Paris Now Considers Free Public Transportation To Reduce Pollution

"Our priority is to modernize transport."

icture taken on April 30, 2009 of a Paris Metro sign.
JACQUES DEMARTHON / Staff / Getty Images

Is there anything left for socialist France to offer for free? Apparently so. According to Yahoo News, the mayor of Paris is considering making public transportation in the city free to reduce air pollution.

Speaking with French daily Les Echos, the socialist mayor of Paris Anne Hidalgo hoped a debate on the possibility of free public transportation could commence before the municipal elections in 2020. Hidalgo hopes that the move would help air quality by reducing the number of cars on the road.

"To improve public transport we should not only make it more extensive, more regular and more comfortable, we must also rethink the fares system," she stated.

Hidalgo's proposal faces fierce opposition from conservative politician Valerie Pecresse, head of the Ile-de-France region around Paris, who said it would place an unfair burden on taxpayers.

"Today, our priority is to modernize transport. Ticket sales bring in three billion euros ($3.7 billion) a year ... we need that money," Pecresse told Radio Classique.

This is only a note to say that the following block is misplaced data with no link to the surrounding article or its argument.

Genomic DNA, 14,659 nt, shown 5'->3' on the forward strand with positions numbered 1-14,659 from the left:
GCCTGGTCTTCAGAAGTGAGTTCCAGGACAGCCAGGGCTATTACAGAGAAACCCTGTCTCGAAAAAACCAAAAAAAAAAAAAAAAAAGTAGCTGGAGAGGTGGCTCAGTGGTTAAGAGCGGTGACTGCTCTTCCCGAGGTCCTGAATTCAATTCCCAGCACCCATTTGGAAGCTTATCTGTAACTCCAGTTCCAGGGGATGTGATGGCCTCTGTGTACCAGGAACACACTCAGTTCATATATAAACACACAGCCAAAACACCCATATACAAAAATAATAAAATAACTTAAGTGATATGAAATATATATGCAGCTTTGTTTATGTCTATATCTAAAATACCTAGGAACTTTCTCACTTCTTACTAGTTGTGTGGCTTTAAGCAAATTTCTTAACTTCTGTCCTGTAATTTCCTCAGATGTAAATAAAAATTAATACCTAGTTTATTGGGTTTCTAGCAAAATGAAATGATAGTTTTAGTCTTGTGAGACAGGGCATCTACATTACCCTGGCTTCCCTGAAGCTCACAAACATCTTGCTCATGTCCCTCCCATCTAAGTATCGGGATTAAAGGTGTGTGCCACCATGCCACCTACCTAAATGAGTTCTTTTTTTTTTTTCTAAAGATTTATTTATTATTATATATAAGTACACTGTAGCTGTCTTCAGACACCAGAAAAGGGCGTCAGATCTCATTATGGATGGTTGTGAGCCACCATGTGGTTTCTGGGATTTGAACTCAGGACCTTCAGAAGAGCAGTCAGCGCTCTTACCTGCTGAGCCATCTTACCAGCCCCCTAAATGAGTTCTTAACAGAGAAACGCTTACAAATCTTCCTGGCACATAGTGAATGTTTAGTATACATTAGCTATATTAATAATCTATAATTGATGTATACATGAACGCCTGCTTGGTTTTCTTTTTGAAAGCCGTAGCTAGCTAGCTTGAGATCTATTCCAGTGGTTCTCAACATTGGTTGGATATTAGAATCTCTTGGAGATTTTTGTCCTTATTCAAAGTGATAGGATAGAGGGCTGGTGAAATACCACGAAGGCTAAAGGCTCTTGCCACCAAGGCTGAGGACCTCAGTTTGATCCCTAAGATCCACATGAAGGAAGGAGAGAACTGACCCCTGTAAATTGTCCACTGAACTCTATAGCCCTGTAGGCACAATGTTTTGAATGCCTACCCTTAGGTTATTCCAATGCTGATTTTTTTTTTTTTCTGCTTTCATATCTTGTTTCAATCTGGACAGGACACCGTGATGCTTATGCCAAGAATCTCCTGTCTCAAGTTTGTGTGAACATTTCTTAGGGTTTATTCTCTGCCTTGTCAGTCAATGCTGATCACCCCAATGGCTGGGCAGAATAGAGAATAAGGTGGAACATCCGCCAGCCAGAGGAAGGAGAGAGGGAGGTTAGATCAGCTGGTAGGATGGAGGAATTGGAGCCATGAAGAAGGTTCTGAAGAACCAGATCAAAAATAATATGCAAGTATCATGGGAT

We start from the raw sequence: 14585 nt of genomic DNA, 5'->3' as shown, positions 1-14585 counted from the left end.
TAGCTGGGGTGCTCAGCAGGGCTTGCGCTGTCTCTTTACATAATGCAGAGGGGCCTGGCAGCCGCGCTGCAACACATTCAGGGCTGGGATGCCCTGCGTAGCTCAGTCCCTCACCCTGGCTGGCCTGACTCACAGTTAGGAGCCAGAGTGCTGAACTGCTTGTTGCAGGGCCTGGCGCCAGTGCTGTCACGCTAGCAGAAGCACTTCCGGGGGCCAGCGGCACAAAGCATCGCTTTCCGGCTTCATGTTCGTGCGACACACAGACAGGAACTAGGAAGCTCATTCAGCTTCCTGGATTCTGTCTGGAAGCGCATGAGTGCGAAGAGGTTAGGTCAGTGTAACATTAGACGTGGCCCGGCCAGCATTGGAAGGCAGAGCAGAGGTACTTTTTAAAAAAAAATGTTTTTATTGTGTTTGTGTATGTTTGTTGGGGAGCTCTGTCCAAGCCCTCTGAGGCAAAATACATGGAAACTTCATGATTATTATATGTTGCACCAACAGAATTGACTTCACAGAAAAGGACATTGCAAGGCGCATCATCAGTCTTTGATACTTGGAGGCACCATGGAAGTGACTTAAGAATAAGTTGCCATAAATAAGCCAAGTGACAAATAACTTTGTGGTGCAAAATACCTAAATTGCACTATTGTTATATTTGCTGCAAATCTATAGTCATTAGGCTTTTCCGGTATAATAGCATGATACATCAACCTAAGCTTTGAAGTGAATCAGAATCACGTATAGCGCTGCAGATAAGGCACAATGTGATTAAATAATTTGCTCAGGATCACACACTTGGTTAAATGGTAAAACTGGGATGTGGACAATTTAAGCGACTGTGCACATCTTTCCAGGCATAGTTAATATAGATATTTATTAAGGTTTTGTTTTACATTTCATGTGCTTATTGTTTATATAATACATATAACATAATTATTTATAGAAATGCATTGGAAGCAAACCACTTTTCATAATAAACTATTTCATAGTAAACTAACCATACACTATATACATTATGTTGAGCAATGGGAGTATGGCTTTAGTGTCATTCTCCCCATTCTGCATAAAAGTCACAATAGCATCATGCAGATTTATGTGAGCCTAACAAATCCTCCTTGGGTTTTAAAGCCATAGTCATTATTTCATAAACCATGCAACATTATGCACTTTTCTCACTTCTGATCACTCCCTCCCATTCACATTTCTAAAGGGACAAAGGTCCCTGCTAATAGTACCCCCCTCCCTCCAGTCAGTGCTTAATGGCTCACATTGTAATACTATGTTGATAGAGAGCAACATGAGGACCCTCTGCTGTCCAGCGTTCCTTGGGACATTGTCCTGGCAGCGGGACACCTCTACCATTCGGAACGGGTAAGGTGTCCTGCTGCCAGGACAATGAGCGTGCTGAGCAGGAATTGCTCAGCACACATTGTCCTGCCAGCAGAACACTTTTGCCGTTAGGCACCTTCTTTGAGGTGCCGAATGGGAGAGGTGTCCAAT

The president of the area's transport authority IDFM had also rejected Hidalgo's socializing of public transportation.

Pecresse feels that the policy would unfairly saddle the burden on people living in the Paris suburbs while Parisians enjoy free transport. Hidalgo has not stated if the proposal would cover just the 2.2 million people living in Paris or the 12 million living in the city and the Ile-de-France region.

Hidalgo has said she will model the plan after Germany and other European cities that have it in place, such as Estonia's capital Tallinn.

"Hidalgo has pushed through a series of measures to cut urban pollution, including turning highways along the Seine river into public parks and building more bike lanes. By 2020, Paris plans to ban all petrol and diesel-fuelled cars from the city centre," reports Yahoo News.

Paris has previously imposed license plate-based driving restrictions on cars when air pollution reached unsafe levels.

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